I wasn’t able to fully grasp how MMTers (“modern monetary theorists”) think about monetary economics (despite a good-faith attempt), but a few things I read shed a bit of light on the subject.  My theory is that they focus too much on the visible, the concrete, the accounting, the institutions, and not enough on the core of monetary economics, which I see as the “hot potato phenomenon.”  This is the idea that the central bank controls the total quantity of money, but each individual controls their own personal “money supply.”  So if the Fed injects more money into the economy, something has to give to equate money supply and demand.  Initially there is too much money in circulation, and people pass the excess balances to one another like a hot potato.  This process drives up NGDP, until the public is willing to hold the new quantity of money.

Importantly, it’s very hard for individual people to see how this process works, as the Fed injection of cash doesn’t make anyone richer.  They swap cash for bonds, at fair market value.  But if no one is richer, why should AD go up?

The easiest way to see the process work is to imagine an economy without banks, where the new money goes right into circulation as currency.  Most people can instinctively grasp that more currency, without any increase in real goods being produced, will lead to inflation.  But when you add a banking system it’s much harder to see the hot potato effect, because now the new money can show up as either cash or bank reserves.  It looks like individuals who didn’t want to hold excess cash, could simply put it in the bank.  But of course the bank usually doesn’t want to hold a lot of excess cash (reserves) either, and so you can still have the hot potato effect.

Now let’s look at an example, first from my perspective, then theirs:

The Fed wants to raise the price level by 10%.  So they decide to suddenly increase the monetary base by 10%, and then continue on with the same money supply growth rate as before.  This should cause a 10% one-time rise in P, and in NGDP, compared to the no-action alternative.  But if they actually did this in a modern economy, it would create a big mess.  NGDP doesn’t change immediately, so it’s be hard to generate demand for that extra cash.  Even so, the Fed can literally force base money into the economy, by selling [I meant buying] bonds.  I believe the MMTers, argue that trying to do this would drive rates to zero.  That may or may not be true; they tend to overlook that the interest rate isn’t just the price of money, it’s also the price of credit.  So a highly expansionary policy can increase interest rates under certain conditions, for certain maturities.  But let’s assume rates did go to zero.  Then AD would rise, and eventually NGDP would increase 10%.  At that point the public is willing to hold the larger cash balances, and the nominal interest rate returns to its original level.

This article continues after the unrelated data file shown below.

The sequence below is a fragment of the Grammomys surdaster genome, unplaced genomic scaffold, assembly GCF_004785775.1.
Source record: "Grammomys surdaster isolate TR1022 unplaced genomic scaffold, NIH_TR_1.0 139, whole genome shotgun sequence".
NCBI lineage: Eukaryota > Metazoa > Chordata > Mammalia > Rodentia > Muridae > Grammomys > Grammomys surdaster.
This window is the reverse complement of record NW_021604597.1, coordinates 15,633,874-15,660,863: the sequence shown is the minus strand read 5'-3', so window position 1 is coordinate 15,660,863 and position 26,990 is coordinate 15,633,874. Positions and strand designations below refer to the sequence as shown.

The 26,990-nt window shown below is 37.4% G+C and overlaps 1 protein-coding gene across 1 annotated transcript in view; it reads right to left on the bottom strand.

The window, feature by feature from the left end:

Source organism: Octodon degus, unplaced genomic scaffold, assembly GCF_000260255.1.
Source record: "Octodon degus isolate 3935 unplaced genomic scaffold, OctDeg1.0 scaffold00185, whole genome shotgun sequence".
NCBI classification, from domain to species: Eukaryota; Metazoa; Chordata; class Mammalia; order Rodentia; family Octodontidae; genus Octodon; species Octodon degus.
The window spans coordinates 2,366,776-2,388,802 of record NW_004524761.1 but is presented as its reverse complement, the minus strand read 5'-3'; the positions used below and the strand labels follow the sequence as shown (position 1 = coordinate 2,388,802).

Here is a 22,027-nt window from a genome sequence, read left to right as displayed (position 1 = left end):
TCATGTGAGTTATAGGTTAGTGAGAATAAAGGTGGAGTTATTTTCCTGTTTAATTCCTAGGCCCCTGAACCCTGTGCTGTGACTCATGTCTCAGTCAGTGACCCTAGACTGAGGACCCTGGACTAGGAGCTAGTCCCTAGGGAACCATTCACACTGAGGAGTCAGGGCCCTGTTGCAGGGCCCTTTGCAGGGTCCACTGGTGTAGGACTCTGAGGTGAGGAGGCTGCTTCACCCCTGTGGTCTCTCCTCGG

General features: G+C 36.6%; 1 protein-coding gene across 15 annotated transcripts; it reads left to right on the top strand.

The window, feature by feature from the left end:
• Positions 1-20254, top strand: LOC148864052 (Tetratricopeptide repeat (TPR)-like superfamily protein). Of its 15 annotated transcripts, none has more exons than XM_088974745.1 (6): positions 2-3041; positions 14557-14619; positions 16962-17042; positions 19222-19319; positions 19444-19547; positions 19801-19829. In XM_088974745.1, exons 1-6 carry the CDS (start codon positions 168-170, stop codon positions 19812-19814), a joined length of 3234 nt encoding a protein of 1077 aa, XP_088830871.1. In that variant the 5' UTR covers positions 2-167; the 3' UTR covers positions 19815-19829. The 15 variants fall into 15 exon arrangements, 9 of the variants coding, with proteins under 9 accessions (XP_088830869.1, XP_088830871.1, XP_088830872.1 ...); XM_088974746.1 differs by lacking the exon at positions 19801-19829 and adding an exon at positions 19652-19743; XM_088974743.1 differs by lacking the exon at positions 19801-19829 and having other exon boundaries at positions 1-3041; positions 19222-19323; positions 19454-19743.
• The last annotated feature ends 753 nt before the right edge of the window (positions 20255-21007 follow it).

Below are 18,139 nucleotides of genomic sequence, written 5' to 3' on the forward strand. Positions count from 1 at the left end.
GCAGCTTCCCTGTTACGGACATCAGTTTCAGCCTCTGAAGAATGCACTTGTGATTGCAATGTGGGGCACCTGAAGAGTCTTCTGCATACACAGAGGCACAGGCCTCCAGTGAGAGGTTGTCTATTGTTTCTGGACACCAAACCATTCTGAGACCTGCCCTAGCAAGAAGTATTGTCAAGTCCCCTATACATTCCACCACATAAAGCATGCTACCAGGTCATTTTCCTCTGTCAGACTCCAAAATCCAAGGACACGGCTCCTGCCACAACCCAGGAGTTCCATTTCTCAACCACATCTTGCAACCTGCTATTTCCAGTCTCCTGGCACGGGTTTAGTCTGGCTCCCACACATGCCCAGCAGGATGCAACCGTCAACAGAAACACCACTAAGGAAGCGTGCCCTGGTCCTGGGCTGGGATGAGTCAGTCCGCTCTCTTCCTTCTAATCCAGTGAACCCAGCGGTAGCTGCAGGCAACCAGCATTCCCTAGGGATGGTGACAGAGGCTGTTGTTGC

Because this process would be messy, real world central banks would use a much more subtle process, involving signaling.  They will signal the desire for 10% higher NGDP though various mechanisms–a higher inflation target, a lower exchange rate, or most commonly, a lower fed funds target rate.  If credible, this signal will boost AD.  To some that seems like handwaving (the inflation target more so than the interest rate.)  It’s actually an implied commitment to provide 10% more base money at that future date when NGDP is 10% higher.  But in that case the cause of the higher NGDP (more cash in the long run) seems to occur after the effect (higher NGDP growth.)  To many people, that is deeply disturbing.  An observant reader will have noticed that cause doesn’t actually follow effect in this case, the true cause of everything is a sudden expectation that future levels of currency will rise by 10%.  So cause actually does precede effect.

My hunch is that the MMTers are fooled by this process.  They probably have a better understanding of modern central banking than most non-MMTers, certainly better than mine.  They see the central bank targeting rates, and when the target changes, there is often almost no immediate change in the monetary base.  Instead, things like loans may pick up.  To prevent the interest rate from deviating from the target, the central bank is virtually forced to respond to those bank actions by adding more reserves.  This makes the monetary base seem endogenous, and in the extremely short run it is, at least under modern central bank practices.  In the future, the advent of IOR may make central banking resemble the MMTers model even more closely.